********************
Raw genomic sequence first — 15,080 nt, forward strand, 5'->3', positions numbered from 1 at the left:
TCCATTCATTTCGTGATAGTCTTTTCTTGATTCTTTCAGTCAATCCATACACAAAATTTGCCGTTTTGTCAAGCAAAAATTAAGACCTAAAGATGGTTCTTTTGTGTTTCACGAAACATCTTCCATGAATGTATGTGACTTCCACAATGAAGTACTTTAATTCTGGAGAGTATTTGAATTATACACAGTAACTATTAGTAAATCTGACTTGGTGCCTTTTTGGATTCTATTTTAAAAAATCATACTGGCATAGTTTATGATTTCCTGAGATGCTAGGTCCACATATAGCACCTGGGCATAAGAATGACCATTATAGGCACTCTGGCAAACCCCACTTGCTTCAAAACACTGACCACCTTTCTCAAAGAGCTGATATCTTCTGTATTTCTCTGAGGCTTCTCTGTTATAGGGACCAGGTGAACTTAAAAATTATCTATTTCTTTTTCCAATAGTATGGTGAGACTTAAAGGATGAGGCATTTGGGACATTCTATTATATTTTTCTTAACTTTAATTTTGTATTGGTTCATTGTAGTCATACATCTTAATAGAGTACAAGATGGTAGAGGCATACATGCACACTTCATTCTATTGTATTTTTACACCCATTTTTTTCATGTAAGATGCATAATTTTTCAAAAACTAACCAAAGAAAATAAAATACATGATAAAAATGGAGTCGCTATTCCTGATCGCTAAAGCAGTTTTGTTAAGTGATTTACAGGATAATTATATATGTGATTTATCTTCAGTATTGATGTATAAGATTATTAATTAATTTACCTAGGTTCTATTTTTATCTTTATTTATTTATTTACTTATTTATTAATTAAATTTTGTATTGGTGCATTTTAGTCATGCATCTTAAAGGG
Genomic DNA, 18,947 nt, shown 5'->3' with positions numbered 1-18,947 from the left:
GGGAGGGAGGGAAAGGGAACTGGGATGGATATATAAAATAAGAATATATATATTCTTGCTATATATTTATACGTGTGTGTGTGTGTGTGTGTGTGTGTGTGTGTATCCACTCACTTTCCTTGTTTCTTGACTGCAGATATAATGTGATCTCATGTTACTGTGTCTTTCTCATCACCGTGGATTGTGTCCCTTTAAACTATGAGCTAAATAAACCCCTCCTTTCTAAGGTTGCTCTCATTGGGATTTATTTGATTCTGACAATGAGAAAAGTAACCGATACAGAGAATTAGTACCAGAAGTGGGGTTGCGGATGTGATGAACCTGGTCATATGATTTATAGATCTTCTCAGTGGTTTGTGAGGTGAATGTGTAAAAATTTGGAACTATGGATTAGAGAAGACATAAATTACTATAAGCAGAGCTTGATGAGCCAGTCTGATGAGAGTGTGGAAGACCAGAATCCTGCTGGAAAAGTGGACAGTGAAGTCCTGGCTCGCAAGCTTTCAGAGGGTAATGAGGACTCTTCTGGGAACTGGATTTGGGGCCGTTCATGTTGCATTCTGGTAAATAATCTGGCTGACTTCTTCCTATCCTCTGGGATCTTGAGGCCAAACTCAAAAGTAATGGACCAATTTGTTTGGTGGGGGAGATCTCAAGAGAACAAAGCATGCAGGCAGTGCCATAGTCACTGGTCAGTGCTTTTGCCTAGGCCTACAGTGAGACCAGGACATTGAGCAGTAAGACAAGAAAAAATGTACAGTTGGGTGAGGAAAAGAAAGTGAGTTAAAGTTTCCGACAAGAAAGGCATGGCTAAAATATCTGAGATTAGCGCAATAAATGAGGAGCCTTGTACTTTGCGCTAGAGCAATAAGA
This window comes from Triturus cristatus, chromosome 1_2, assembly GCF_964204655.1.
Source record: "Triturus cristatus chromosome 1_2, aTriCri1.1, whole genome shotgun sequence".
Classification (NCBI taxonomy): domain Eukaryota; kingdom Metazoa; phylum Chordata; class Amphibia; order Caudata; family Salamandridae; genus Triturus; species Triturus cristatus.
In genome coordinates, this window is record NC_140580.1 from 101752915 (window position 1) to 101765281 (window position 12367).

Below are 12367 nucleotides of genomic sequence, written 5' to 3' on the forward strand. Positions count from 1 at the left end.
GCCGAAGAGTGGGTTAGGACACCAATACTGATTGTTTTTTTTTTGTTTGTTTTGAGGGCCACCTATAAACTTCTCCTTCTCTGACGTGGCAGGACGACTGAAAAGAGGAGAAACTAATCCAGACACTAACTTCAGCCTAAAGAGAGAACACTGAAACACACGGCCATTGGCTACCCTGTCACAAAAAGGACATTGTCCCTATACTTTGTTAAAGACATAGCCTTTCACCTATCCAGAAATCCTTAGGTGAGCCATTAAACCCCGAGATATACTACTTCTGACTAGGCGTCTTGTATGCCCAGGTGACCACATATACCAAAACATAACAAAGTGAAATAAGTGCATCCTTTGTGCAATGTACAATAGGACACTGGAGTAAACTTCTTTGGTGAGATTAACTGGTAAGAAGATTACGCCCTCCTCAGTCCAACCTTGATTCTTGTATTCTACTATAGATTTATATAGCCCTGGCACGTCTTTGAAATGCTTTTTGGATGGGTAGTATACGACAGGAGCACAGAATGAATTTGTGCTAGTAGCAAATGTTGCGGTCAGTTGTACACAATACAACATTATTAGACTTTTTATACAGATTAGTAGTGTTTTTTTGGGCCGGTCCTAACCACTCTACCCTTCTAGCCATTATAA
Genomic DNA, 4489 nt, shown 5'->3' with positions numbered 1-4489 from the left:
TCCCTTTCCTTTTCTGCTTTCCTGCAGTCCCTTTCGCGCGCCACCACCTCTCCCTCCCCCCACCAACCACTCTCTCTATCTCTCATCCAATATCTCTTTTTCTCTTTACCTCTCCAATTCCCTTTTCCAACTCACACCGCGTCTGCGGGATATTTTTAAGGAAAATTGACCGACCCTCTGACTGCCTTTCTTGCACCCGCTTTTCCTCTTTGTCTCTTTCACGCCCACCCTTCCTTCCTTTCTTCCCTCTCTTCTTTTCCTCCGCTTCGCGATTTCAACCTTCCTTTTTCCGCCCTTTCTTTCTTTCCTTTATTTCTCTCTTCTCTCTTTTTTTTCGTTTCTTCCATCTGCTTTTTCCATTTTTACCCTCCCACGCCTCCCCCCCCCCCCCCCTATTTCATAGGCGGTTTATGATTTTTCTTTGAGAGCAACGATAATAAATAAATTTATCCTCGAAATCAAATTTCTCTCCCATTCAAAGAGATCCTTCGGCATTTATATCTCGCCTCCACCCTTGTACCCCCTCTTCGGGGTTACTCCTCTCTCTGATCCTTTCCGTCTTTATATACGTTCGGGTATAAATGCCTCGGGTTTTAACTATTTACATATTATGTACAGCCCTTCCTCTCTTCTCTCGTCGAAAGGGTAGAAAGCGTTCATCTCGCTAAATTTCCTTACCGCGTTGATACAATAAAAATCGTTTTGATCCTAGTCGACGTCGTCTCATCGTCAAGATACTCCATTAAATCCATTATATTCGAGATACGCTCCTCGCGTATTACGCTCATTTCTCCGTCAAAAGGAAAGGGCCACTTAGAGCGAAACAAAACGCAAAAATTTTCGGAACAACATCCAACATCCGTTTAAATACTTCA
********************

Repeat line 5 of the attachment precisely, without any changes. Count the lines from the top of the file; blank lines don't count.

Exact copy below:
This window comes from Triturus cristatus, chromosome 1_2, assembly GCF_964204655.1.